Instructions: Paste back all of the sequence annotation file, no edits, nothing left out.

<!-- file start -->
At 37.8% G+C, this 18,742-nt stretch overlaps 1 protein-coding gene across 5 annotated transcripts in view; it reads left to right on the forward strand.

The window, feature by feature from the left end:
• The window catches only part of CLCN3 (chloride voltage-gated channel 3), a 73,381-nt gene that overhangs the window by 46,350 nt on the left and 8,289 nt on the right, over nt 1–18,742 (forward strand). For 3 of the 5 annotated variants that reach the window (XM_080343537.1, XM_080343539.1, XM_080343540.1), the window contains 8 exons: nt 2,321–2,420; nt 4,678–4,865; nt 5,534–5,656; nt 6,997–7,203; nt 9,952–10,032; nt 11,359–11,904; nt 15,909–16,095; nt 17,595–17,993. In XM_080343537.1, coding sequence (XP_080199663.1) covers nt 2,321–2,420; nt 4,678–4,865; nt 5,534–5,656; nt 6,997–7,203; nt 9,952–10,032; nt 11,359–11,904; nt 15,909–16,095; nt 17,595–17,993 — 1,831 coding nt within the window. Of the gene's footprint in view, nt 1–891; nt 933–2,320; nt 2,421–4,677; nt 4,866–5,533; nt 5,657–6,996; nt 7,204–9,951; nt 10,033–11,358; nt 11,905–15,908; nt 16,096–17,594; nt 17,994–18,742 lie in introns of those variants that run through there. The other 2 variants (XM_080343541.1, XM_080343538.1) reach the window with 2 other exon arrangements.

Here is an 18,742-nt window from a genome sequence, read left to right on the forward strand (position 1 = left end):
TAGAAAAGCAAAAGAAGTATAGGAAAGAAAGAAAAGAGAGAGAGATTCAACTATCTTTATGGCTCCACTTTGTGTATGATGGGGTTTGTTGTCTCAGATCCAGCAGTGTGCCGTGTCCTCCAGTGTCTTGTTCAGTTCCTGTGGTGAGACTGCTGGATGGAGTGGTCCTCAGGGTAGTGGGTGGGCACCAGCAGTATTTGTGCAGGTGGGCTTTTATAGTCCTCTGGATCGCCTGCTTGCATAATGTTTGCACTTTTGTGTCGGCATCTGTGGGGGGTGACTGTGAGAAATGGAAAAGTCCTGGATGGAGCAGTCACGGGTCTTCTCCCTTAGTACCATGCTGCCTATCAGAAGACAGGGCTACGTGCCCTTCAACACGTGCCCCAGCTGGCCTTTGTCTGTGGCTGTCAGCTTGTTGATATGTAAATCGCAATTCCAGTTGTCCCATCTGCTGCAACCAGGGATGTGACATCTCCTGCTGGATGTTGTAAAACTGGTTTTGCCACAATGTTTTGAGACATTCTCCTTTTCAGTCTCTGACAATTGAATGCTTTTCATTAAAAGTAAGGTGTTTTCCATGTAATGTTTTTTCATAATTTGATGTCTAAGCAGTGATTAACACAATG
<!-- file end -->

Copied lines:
At 37.8% G+C, this 18,742-nt stretch overlaps 1 protein-coding gene across 5 annotated transcripts in view; it reads left to right on the forward strand.

The window, feature by feature from the left end:
• The window catches only part of CLCN3 (chloride voltage-gated channel 3), a 73,381-nt gene that overhangs the window by 46,350 nt on the left and 8,289 nt on the right, over nt 1–18,742 (forward strand). For 3 of the 5 annotated variants that reach the window (XM_080343537.1, XM_080343539.1, XM_080343540.1), the window contains 8 exons: nt 2,321–2,420; nt 4,678–4,865; nt 5,534–5,656; nt 6,997–7,203; nt 9,952–10,032; nt 11,359–11,904; nt 15,909–16,095; nt 17,595–17,993. In XM_080343537.1, coding sequence (XP_080199663.1) covers nt 2,321–2,420; nt 4,678–4,865; nt 5,534–5,656; nt 6,997–7,203; nt 9,952–10,032; nt 11,359–11,904; nt 15,909–16,095; nt 17,595–17,993 — 1,831 coding nt within the window. Of the gene's footprint in view, nt 1–891; nt 933–2,320; nt 2,421–4,677; nt 4,866–5,533; nt 5,657–6,996; nt 7,204–9,951; nt 10,033–11,358; nt 11,905–15,908; nt 16,096–17,594; nt 17,994–18,742 lie in introns of those variants that run through there. The other 2 variants (XM_080343541.1, XM_080343538.1) reach the window with 2 other exon arrangements.

Here is an 18,742-nt window from a genome sequence, read left to right on the forward strand (position 1 = left end):
TAGAAAAGCAAAAGAAGTATAGGAAAGAAAGAAAAGAGAGAGAGATTCAACTATCTTTATGGCTCCACTTTGTGTATGATGGGGTTTGTTGTCTCAGATCCAGCAGTGTGCCGTGTCCTCCAGTGTCTTGTTCAGTTCCTGTGGTGAGACTGCTGGATGGAGTGGTCCTCAGGGTAGTGGGTGGGCACCAGCAGTATTTGTGCAGGTGGGCTTTTATAGTCCTCTGGATCGCCTGCTTGCATAATGTTTGCACTTTTGTGTCGGCATCTGTGGGGGGTGACTGTGAGAAATGGAAAAGTCCTGGATGGAGCAGTCACGGGTCTTCTCCCTTAGTACCATGCTGCCTATCAGAAGACAGGGCTACGTGCCCTTCAACACGTGCCCCAGCTGGCCTTTGTCTGTGGCTGTCAGCTTGTTGATATGTAAATCGCAATTCCAGTTGTCCCATCTGCTGCAACCAGGGATGTGACATCTCCTGCTGGATGTTGTAAAACTGGTTTTGCCACAATGTTTTGAGACATTCTCCTTTTCAGTCTCTGACAATTGAATGCTTTTCATTAAAAGTAAGGTGTTTTCCATGTAATGTTTTTTCATAATTTGATGTCTAAGCAGTGATTAACACAATG